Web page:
‘This book contains microcosms of alertness to the oddity of language as language, the arbitrary way meaning is distorted or inflected by unfamiliar acts of repetition, the use of phrases grammatically correct but somehow socially bizarre/inept, or the inappropriate use of passive or active voice.’
‘The playful self-deprecation in this book feels honest without being earnest, self-critical without being self-effacing; subtle but showy.’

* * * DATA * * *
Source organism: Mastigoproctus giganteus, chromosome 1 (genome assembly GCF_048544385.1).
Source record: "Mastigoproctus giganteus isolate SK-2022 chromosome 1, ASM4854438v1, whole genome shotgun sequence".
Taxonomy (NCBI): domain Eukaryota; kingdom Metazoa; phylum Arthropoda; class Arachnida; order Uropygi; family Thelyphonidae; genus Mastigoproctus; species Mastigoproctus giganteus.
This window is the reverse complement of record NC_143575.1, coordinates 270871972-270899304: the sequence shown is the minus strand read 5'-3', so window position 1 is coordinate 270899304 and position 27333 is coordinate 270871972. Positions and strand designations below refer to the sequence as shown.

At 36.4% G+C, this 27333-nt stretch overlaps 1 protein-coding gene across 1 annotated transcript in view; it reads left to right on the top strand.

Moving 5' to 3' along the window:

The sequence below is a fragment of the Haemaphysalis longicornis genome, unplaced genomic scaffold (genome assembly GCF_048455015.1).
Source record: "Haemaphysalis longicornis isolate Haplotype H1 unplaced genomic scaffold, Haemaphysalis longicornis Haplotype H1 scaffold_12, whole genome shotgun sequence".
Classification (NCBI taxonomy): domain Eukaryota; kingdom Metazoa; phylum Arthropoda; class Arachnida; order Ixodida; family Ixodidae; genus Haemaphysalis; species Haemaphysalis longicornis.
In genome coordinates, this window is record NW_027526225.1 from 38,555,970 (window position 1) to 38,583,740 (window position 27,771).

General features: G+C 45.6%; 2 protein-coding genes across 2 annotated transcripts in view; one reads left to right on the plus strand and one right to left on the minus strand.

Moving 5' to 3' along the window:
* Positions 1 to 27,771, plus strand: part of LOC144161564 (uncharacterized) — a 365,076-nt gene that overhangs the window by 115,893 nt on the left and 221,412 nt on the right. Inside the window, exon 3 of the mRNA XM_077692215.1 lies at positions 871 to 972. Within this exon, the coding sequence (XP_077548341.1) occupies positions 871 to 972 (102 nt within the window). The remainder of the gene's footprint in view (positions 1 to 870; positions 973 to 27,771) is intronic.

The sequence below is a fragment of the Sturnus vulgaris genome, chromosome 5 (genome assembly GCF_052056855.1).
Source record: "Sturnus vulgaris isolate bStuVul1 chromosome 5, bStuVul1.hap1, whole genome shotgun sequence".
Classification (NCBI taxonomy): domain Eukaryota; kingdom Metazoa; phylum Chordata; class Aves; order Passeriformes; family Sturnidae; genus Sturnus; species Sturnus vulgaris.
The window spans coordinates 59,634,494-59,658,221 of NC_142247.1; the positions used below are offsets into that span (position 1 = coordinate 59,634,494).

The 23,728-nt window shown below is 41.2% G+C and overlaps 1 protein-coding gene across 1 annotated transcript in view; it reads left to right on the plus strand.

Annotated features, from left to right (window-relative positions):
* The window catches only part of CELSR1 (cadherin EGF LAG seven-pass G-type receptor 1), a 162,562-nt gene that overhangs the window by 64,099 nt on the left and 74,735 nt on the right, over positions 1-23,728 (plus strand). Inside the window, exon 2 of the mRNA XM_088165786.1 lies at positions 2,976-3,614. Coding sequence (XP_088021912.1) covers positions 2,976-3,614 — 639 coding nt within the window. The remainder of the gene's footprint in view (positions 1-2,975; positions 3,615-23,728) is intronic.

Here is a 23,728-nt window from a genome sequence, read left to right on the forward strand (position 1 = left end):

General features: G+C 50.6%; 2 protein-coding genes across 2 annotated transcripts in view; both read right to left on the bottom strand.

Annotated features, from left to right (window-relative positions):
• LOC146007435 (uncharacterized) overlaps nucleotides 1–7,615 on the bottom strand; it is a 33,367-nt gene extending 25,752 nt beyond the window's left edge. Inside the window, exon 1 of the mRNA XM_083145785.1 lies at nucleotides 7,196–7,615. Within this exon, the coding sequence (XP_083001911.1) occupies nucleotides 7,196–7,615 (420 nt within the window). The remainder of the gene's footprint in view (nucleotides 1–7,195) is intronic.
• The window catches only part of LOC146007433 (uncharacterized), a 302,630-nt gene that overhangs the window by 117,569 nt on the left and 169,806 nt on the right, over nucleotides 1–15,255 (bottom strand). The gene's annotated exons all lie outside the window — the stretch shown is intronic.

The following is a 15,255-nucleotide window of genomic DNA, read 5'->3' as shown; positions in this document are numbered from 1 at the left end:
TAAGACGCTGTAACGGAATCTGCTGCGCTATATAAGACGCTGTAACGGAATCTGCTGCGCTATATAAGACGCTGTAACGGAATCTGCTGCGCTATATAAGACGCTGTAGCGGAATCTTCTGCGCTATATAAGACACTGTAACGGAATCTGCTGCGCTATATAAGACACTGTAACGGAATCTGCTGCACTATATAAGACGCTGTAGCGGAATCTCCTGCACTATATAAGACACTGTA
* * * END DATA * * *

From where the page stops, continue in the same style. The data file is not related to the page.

‘Reasserting the value of the subject in the living world seems to be a driving mission of the verse. Whether or not we can describe the ineffable, or comprehend it, to exist is to know the ineffable exists. This book is a celebration, a condemnation, and a defiant incitement to go with boldness, to be amongst it.’
The full review, published in Cordite, can be found here.
Fainting with Freedom can be purchased here.